Travel Photography – A Little Guide | Part I

I spent a long time thinking about what kit to take travelling, how to carry it all and how to best use it. I read many blog posts, articles and researched into different products.

In this two part guide I want to talk about the kit I ended up taking and how I carry it, all the way through to how I store and manage the images. Many posts discuss only one part of the process so it's hard to get an idea of what the person does after they've taken the photos. This isn't meant as an all encompassing guide, more of a guide to what works for me. You'll likely find that something different works for you but you might find some ideas from my kit and workflow.

In this first part I'll discuss the gear I've got with me and why each piece earned its space in my bag. I'll highlight at this stage that we are travelling with only one carry on size bag each. Which means each item in my bag has a good reason to be there, not just my camera kit.

I decided early on that I would take some sort of interchangeable lens camera and at least a couple of lenses despite the self imposed limit of a carry on bag. I'd tried taking only a compact camera on previous trips and while it was convenient and I got some great images, I was left wanting more. More direct control, more lens choice, better ergonomics.

What I ended up packing:

Camera Body

I was previously using a Canon 60D and a few lenses but was wanting to upgrade and used a trip around the world as an excuse to do so. It took a long time to settle on a camera body and selection of lenses but in the end I settled on the Fuji X-T2 because of its mix of features. I wasn't initially sold on the retro styling but was lured in by the physical controls it gave you over nearly every aspect of taking a photo.

I've grown to love the way you have direct and independent control over shutter speed, ISO and aperture without selecting a different mode or going through menus. I also often use the exposure mode dial to adapt to different lighting situations, again without having to go through a menu.

You could use whatever camera body you have, something you're familiar with is better than learning a new body on the road. I'd probably think twice about lugging a full frame camera around though, unless photography is the main activity of the trip then have at it.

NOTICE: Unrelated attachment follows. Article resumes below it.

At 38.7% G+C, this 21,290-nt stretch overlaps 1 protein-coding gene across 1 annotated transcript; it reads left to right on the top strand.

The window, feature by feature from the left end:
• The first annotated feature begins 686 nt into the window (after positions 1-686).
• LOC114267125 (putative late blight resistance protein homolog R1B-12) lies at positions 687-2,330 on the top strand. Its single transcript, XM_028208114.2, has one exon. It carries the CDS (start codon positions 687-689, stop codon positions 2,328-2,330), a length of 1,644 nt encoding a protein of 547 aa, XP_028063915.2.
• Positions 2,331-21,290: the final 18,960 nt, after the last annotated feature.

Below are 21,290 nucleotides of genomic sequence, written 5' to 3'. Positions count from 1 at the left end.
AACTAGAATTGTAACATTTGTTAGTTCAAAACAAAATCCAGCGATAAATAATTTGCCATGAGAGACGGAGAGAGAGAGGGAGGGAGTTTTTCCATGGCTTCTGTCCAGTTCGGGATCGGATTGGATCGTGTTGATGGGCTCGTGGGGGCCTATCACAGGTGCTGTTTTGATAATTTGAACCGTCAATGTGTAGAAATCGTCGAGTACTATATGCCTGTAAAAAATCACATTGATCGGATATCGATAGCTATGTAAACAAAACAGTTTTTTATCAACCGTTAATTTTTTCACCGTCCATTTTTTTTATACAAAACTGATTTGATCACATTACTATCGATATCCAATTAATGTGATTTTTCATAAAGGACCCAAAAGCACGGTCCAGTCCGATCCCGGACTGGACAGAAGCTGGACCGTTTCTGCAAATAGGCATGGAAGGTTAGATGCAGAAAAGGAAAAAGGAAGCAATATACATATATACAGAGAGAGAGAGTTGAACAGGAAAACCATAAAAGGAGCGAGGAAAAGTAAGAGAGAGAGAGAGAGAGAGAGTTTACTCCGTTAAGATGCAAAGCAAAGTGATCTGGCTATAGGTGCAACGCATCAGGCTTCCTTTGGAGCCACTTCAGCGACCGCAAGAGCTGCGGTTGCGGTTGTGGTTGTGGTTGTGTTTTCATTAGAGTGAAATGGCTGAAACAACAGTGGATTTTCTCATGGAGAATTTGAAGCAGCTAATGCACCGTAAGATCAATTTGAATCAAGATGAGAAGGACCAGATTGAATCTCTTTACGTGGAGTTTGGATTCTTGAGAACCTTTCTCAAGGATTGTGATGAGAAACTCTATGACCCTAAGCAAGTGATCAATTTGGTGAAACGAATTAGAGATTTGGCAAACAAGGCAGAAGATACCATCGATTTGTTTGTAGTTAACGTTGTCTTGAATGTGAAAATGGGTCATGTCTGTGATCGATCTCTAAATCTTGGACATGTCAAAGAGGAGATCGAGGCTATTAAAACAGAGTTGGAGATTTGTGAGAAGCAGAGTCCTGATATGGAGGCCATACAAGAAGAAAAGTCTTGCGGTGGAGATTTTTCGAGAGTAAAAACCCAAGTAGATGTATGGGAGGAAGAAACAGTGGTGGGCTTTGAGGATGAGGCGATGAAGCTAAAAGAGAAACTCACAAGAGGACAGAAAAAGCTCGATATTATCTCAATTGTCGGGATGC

I'd certainly recommend looking into mirrorless cameras like the Fuji X-T2 and other APS-C sensor cameras as well as the micro four thirds bodies.


Almost a tougher choice than what body to take was what lenses to take. I wanted to cover all my bases without going overboard and being too heavy. I weighed up the options between zooms and primes, between one 'travel' lens and a couple of 'normal' lenses.

I decided against an 'all in one travel zoom' because for me it proves to be too much of a compromise. It might be lighter than the multiple lenses needed to cover the same focal lengths but with a travel zoom you have all that weight on all the time. A single smaller lens would be lighter and can be swapped when needed. Then there's the image quality, which I'm sure would be good enough, but I'm not aiming for good enough. I've stretched and bought a Fuji X-T2 and I want some good glass in front of it.

Instead I decided to take three lenses;
1. Standard kit lens – 18-55mm
2. Super wide – 10-24mm
3. Telephoto zoom – 55-200mm

That's a lot of lens to carry around for a year, I know. But I like to photograph all manner of subjects and don't have a favourite focal length like some people seem to have. I use whatever I need to get the image I want. I love shooting wide and forcing perspective or getting all of a landscape and I love zooming in and photographing wildlife or compressing perspective.

Most people would probably be fine with just taking their standard kit lens and that does provide a very useful range. I probably used the 18-55 around 70% of the time and only pulled out the other two when I wanted to go out specifically to take photos or I knew a situation would lend itself to using a wide lens or a telephoto. For example; I knew that we would be taking a sleeper train in Bangkok, which would be cramped, so I put the 10-24 lens on and put the rest in my bag.

A month into our trip I weakened and ordered another lens, a 35mm F1.4, which now remains on my camera nearly all the time and I rarely use the 18-55. What you lose in focal length options you gain in aperture options. For me the ability a 35mm 1.4 gives you to control the depth of field easily outweighs the loss of ability to zoom.

Since getting a prime again I can see the appeal of just travelling with one or two prime lenses or a camera like the Fuji X100. Somehow the restriction to one focal length is so freeing and forces you to pay attention in a way that shooting with a zoom lens doesn't. In fact, in hindsight I probably could have managed quite happily with a Fuji X100F with the wide and tele converters. I'd miss out on the true wide and long focal lengths but that set up would probably have captured 90% of what I've taken with my X-T2 and crop of lenses – all in a much lighter package!

That said though I am glad to have the flexibility of a proper selection of lenses and would definitely miss them if I didn't have them. Though I will be looking into picking up another prime lens or even a fixed lens camera when we finish our travels!


I debated for a long time whether or not to pack a tripod as it would take up a lot of space and a large chunk of our carry on limit. I did more research than any sane person should into tripods to find one that was light but not complete crap.

I already have quite a light tripod, at just over 1.3kg my 3LT Rick is sold as a travel tripod but this was still too heavy for me to carry around the world for a year. I searched and searched, ruling out nearly every available option as either too heavy or too flimsy and cheap. I considered butchering my existing tripod and removing leg sections or buying a lighter head. Eventually I found the Cullmann Neomax range, which is a ridiculously lightweight range of tripods aimed at small mirrorless and compact cameras. My X-T2 and lenses are certainly on the upper limit of what this tripod can handle and it's not perfect but it's so light I don't mind carrying it around all day on the off chance I might use it.